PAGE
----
In general, first and second graders might spend 25-40 minutes a day on math. Third and fourth graders might spend 30-60 minutes a day. Fifth and sixth graders might spend 45-75 minutes a day. If your child finds math enjoyable, he/she can of course spend more time with it! However, it is not good to drag out the lessons on a regular basis, because that can then affect the child's attitude towards math.

There is generally a test for each chapter (with a few exceptions), which can be administered right after studying the chapter. **The tests are optional.** Some homeschooling families might prefer not to give tests at all. The main reason I have provided tests is for diagnostic purposes, and so that homeschooling families can use them for their record keeping. I have not provided any grading system for the chapter tests. You can grade them however you wish. These tests are not aligned or matched to any standards.

These test files are located in their own folder. They are provided as PDF files and html files. Backup files are also provided. If you print the html files from your web browser, set the margins to 0.6 inches in the Page Setup. You can also set your header and footer in the Page Setup of your browser.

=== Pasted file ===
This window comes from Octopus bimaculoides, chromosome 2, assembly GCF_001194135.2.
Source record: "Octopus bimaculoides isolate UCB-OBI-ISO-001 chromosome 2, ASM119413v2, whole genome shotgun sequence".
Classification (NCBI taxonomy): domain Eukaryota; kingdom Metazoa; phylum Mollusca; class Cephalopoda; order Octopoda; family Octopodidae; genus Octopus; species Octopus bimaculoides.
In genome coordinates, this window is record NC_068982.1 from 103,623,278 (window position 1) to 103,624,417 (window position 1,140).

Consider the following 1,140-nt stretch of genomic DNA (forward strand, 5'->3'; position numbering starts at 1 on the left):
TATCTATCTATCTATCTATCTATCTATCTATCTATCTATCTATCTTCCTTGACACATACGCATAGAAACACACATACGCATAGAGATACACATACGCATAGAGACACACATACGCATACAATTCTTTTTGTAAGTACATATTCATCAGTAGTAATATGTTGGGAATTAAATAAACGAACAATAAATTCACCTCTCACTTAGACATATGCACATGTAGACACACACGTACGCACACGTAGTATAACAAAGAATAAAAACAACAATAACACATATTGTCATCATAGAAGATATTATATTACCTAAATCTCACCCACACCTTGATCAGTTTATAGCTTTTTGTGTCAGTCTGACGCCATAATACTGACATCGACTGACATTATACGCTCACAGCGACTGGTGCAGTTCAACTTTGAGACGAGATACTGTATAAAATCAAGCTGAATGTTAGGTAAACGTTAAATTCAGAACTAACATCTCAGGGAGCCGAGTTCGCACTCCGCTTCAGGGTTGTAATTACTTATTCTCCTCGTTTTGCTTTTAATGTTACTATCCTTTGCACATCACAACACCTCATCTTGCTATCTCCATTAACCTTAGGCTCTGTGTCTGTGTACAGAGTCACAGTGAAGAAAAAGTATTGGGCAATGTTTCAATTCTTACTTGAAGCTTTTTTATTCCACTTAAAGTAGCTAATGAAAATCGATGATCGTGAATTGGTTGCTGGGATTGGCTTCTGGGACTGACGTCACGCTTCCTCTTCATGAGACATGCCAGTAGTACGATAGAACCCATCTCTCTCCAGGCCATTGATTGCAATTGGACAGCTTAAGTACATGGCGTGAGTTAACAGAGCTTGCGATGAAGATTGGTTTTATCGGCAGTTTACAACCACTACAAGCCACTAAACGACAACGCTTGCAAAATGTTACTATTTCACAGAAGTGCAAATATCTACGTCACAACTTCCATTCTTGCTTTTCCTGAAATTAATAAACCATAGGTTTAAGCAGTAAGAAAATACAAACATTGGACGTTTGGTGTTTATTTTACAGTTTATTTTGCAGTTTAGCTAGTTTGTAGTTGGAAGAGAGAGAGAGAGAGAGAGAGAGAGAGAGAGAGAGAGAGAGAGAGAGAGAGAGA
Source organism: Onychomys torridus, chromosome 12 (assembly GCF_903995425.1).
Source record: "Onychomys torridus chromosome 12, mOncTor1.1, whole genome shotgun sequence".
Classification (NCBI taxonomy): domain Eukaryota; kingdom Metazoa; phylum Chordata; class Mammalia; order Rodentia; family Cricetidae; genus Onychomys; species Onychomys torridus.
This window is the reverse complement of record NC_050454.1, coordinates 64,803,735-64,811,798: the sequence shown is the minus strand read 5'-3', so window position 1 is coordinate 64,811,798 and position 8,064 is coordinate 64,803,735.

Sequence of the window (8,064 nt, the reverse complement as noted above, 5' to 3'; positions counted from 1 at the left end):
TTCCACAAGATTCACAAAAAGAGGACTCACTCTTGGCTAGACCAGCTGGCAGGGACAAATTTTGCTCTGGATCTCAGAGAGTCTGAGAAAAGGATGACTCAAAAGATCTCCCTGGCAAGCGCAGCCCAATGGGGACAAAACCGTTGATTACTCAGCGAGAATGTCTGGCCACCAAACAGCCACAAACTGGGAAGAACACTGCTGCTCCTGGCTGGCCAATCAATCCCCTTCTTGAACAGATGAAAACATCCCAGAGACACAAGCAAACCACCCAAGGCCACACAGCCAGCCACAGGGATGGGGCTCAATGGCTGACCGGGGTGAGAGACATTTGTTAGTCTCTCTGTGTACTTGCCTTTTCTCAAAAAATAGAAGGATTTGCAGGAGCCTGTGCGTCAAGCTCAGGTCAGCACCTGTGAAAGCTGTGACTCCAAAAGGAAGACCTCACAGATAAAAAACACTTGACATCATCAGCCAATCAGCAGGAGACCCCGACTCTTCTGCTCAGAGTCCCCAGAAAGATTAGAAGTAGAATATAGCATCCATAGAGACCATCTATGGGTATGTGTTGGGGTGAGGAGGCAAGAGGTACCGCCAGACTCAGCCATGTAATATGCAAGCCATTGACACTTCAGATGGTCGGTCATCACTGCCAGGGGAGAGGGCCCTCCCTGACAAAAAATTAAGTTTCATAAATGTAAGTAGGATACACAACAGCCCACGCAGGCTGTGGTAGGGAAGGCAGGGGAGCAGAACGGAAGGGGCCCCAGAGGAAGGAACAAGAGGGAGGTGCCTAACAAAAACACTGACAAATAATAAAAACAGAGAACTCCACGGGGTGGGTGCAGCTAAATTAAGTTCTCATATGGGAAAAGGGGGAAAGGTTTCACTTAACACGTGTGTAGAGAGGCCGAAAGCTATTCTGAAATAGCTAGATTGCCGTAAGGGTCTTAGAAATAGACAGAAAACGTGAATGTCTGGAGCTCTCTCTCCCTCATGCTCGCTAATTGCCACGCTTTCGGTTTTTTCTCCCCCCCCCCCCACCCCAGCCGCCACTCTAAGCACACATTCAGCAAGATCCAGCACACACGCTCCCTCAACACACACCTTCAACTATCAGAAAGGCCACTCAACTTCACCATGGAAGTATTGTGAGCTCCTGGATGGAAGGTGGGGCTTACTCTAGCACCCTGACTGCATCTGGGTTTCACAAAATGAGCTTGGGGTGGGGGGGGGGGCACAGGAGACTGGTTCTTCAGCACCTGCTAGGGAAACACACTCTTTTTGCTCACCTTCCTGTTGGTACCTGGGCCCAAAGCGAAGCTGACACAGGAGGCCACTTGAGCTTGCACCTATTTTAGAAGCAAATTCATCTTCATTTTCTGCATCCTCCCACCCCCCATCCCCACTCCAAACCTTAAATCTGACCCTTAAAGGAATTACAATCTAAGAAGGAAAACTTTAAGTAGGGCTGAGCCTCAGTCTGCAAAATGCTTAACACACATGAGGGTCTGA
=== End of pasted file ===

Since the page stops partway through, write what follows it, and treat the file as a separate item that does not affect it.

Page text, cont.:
You can open the html files in most any word processor program for editing. Then you can edit the test and change the numbers or problems in it. However, remember to save the edited test files under a different file name, or you will lose the original test file. If this happens anyway, and you wish to go back to the originals, backup files are provided in a folder called /backup-copies/.

The end-of-the-year test has a suggestion for grading. This test is best administered as a diagnostic or assessment test, which will tell you how well the student remembers and has mastered the math content for the entire grade level.

There is a cumulative review matched for each chapter, except for chapter 1. For example, the review titled “Cumulative Review, Chapters 1 - 4” means that the problems in that review cover topics from chapters 1-4. These cumulative reviews are available as htm and pdf files. You are welcome to edit the htm files for the purpose of providing a slightly different review for your student. For example, you can easily change the numbers in the problems.

**Use the corresponding cumulative review some time after you are done studying a particular chapter.** For example, you could use the “Cumulative Review, Chapters 1 - 4” right after or before administering chapter
the 4 test. Or, you could use it 1-2 weeks after finishing chapter 4.

There are no hard and fast rules when it comes to cumulative reviews. It is not necessary to use all of them within a school year; however I do recommend that you use at least 1/2 of them.

One of the **main reasons** for the cumulative reviews is to **spot any areas** that the student **has not grasped well or has forgotten,
so he/she needs additional practice**. When you find such a topic or concept, you have several options:

- Check if the